Daniel Dar, Daniela Prasse, Ruth A. Schmitz & Rotem Sorek (2016): Widespread formation of alternative 3′ UTR isoforms via transcription termination in archaea. Nature Microbiology
Photos are available to download:
The methane-producing type of Archaea, Methanosarcina mazei, is frequently used in microbiology as a model organism.
Image: Andrea Ulbricht
Prof. Ruth Schmitz-Streit
Molecular Biology of Microorganisms,
Institute of General Microbiology, Kiel University
Tel.: +49 (0)431 880-4334
Molecular Biology of Microorganisms (Schmitz-Streit working group),
Institute of General Microbiology, Kiel University
Press, Communication and Marketing, Dr Boris Pawlowski, Text: Christian Urban
Postal address: D-24098 Kiel, Germany,
Telephone: +49 (0)431 880-2104, Fax: +49 (0)431 880-1355
E-mail: firstname.lastname@example.org, Internet: www.uni-kiel.de
Twitter: www.twitter.com/kieluni, Facebook: www.facebook.com/kieluni
Dr. Boris Pawlowski | Christian-Albrechts-Universität zu Kiel
At last, butterflies get a bigger, better evolutionary tree
16.02.2018 | Florida Museum of Natural History
New treatment strategies for chronic kidney disease from the animal kingdom
16.02.2018 | Veterinärmedizinische Universität Wien
Breakthrough provides a new concept of the design of molecular motors, sensors and electricity generators at nanoscale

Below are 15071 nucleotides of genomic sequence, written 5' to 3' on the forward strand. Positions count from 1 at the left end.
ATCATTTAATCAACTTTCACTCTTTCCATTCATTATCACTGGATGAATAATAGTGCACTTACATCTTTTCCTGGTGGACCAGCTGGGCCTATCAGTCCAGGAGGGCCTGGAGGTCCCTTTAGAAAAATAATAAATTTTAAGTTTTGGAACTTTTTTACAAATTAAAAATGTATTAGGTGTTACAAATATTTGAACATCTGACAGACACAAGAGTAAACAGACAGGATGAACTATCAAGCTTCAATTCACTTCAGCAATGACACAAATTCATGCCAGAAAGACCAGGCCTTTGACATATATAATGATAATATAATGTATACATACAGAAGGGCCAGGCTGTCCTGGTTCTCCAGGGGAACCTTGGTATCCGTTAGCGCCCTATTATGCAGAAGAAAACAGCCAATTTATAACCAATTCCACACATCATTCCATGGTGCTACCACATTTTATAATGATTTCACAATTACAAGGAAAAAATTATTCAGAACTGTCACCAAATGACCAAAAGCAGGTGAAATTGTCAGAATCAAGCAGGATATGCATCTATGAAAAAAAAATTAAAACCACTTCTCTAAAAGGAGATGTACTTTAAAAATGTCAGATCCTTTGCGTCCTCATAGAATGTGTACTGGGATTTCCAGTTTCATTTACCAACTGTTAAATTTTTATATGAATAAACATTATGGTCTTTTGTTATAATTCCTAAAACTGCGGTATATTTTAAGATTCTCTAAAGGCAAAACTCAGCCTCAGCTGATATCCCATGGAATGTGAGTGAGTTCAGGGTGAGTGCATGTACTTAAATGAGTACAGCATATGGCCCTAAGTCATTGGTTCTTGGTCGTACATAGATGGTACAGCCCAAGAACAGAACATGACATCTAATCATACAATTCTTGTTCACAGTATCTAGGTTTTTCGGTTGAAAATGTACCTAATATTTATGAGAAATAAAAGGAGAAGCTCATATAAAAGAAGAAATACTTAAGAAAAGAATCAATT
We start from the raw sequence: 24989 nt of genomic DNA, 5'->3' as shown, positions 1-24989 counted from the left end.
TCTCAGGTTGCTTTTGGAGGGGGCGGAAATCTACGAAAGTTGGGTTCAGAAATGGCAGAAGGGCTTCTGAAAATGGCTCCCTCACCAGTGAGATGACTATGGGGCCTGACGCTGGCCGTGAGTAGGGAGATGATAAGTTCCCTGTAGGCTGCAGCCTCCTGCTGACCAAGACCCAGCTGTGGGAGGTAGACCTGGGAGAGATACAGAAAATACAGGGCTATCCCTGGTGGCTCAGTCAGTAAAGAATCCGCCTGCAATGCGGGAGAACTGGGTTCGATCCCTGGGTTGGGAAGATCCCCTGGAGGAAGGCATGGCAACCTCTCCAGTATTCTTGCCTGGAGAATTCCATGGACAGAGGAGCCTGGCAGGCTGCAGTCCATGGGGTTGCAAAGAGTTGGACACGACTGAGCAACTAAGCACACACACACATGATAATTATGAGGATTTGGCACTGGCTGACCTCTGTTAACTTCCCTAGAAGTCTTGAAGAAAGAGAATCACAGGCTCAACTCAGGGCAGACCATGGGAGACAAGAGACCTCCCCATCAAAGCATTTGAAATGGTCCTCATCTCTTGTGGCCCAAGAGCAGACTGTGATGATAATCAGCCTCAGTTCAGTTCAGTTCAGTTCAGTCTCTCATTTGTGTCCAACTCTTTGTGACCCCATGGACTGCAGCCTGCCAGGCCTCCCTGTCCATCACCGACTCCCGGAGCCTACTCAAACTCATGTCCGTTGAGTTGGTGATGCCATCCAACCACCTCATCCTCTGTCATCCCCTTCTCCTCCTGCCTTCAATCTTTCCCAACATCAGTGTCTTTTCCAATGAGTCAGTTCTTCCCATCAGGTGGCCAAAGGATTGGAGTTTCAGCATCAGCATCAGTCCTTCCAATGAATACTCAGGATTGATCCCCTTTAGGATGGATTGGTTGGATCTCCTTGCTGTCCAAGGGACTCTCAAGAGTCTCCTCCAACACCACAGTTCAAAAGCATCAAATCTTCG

Researchers from the Institute of Organic Chemistry and Biochemistry of the CAS (IOCB Prague), Institute of Physics of the CAS (IP CAS) and Palacký University...
For photographers and scientists, lenses are lifesavers. They reflect and refract light, making possible the imaging systems that drive discovery through the microscope and preserve history through cameras.
But today's glass-based lenses are bulky and resist miniaturization. Next-generation technologies, such as ultrathin cameras or tiny microscopes, require...
Scientists from the University of Zurich have succeeded for the first time in tracking individual stem cells and their neuronal progeny over months within the intact adult brain. This study sheds light on how new neurons are produced throughout life.
The generation of new nerve cells was once thought to taper off at the end of embryonic development. However, recent research has shown that the adult brain...
Theoretical physicists propose to use negative interference to control heat flow in quantum devices. Study published in Physical Review Letters
Quantum computer parts are sensitive and need to be cooled to very low temperatures. Their tiny size makes them particularly susceptible to a temperature...
Let’s say the armrest is broken in your vintage car. As things stand, you would need a lot of luck and persistence to find the right spare part. But in the world of Industrie 4.0 and production with batch sizes of one, you can simply scan the armrest and print it out. This is made possible by the first ever 3D scanner capable of working autonomously and in real time. The autonomous scanning system will be on display at the Hannover Messe Preview on February 6 and at the Hannover Messe proper from April 23 to 27, 2018 (Hall 6, Booth A30).
Part of the charm of vintage cars is that they stopped making them long ago, so it is special when you do see one out on the roads. If something breaks or...
15.02.2018 | Event News
13.02.2018 | Event News
12.02.2018 | Event News
16.02.2018 | Information Technology
16.02.2018 | Health and Medicine
16.02.2018 | Physics and Astronomy